Destinations: Cultural Landscapes of Tourism

By Greg Ringer | Go to book overview
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The case of the “guide”

Judith Cukier

Tourism employment has the potential to effect cultural change within a community, as well as cause a shift in social status for those employed. It can modify social organizations and cause changes in cultural values that, in turn, may have implications for the determination of social status (Cukier-Snow and Wall 1993). Guiding is a particularly relevant example of tourism employment activity which demonstrates how such employment may result in the emergence of high-status occupations acceptable to the local society.

Guiding is a service provided to tourists by certain members of the local community. In addition to providing basic transportation services, guides require a knowledge of local customs, culturally important sites and societal organizations. Thus guides are often seen as “cultural emissaries,” providing a link between the tourists and the local community. Guiding is also an occupation that is both demanding and rewarding in all senses of the words. As a result, societal recognition of these job characteristics can result in guides being accorded a relatively high social status.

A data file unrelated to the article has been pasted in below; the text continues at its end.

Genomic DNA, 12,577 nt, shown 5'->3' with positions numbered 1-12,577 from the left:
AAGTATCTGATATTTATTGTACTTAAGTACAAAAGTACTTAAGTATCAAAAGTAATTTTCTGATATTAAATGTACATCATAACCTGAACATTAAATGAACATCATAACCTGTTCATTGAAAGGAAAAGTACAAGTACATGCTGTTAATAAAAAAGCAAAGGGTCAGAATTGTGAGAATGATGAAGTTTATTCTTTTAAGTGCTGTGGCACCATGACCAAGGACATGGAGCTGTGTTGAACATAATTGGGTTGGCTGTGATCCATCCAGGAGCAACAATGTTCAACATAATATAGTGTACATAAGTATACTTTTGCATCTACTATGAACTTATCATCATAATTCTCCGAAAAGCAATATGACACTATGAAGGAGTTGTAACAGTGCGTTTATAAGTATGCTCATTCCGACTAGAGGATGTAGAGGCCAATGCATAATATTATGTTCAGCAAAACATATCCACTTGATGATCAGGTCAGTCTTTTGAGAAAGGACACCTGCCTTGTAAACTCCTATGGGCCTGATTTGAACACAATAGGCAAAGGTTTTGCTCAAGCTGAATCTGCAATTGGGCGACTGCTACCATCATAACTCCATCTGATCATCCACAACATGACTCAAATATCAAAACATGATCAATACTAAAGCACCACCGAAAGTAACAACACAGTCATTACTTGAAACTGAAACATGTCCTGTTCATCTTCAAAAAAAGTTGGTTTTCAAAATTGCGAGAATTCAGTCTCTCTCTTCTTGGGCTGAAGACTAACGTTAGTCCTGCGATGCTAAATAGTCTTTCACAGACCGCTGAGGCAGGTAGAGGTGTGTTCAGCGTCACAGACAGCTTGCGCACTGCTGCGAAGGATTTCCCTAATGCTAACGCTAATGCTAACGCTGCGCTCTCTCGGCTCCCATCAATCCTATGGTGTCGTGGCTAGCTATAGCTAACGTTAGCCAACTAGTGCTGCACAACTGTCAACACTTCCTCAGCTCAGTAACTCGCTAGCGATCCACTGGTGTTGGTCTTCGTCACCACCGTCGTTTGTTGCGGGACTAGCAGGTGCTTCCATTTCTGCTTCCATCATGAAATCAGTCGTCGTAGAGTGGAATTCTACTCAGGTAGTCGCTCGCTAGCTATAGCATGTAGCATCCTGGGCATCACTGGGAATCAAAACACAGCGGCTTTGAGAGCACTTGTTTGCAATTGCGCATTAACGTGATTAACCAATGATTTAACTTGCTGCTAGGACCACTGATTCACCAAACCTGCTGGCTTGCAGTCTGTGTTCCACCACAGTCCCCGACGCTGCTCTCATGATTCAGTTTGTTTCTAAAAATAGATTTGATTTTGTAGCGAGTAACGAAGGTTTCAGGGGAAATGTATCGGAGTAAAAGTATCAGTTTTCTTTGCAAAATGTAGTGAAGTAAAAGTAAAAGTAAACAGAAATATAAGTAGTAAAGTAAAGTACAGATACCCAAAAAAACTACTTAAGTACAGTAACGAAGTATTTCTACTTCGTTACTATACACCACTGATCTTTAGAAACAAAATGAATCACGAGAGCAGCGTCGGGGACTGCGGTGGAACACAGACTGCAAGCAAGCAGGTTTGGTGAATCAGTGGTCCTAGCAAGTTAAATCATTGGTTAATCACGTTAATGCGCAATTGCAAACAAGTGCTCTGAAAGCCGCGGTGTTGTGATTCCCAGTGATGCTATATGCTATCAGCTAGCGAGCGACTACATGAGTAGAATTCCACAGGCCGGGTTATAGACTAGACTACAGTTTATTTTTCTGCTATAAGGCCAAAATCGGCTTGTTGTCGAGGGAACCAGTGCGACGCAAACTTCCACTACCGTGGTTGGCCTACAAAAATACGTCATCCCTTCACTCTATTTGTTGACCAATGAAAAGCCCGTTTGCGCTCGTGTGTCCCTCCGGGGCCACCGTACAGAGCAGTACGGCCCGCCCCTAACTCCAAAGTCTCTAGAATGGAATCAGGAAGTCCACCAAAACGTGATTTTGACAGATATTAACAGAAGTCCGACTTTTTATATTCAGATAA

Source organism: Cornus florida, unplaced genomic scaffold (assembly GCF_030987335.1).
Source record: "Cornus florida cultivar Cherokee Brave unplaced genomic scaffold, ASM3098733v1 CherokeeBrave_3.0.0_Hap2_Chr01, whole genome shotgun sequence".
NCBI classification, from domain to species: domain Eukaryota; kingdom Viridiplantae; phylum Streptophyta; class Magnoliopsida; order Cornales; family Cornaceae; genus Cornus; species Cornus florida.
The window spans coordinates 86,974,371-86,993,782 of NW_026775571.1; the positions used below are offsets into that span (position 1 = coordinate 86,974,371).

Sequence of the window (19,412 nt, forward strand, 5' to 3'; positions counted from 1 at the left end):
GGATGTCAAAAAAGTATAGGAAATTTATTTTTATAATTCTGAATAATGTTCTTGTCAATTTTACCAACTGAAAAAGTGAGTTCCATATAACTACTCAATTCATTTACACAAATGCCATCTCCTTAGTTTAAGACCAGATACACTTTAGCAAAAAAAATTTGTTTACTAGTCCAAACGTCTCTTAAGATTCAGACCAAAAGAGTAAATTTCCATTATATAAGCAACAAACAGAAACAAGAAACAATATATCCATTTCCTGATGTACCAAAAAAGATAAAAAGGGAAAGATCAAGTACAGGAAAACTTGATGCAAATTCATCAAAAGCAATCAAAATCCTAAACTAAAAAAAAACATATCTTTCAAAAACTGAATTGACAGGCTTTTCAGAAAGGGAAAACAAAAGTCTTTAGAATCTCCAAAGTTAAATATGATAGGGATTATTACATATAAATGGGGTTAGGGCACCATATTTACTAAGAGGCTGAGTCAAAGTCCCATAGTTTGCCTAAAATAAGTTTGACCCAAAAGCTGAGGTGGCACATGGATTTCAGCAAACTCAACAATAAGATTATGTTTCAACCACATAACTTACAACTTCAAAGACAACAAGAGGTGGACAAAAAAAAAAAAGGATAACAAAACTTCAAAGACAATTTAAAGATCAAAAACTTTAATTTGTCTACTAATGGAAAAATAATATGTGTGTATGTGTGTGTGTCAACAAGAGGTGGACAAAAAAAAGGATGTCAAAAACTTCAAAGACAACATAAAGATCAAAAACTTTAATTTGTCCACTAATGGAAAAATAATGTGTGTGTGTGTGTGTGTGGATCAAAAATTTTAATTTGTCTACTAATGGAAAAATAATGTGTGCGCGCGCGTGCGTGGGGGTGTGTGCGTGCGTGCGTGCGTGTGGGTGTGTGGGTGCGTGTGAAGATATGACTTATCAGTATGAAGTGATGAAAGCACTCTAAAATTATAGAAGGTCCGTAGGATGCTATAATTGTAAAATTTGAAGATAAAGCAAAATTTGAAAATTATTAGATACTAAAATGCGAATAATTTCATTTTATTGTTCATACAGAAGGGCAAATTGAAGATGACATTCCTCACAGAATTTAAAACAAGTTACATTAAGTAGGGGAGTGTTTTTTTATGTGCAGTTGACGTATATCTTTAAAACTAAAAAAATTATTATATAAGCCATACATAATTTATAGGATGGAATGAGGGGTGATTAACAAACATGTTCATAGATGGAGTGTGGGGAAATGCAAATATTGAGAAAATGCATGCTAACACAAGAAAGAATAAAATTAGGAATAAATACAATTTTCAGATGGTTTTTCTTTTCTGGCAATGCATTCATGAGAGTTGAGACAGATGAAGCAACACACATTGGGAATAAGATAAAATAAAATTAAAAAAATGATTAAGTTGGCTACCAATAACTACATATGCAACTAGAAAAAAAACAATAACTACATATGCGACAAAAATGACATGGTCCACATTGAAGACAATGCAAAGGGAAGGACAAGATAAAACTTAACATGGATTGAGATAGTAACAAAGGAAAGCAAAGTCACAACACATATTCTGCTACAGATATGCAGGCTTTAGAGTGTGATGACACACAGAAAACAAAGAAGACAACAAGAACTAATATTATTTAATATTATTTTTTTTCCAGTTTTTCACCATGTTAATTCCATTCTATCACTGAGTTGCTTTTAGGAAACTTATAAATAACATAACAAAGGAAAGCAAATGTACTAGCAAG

This chapter begins with a review of the literature on tourism employment and the effect tourism employment has on social status. After introducing Bali, Indonesia, as a tourism employment case-study, the chapter then goes on to situate guiding within the broader context of tourism employment, and presents the results of interviews conducted with guides in two coastal resort villages in Bali: Sanur and Kuta. It concludes with an examination of the personal, societal and policy implications of tourism employment in Bali.


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Destinations: Cultural Landscapes of Tourism


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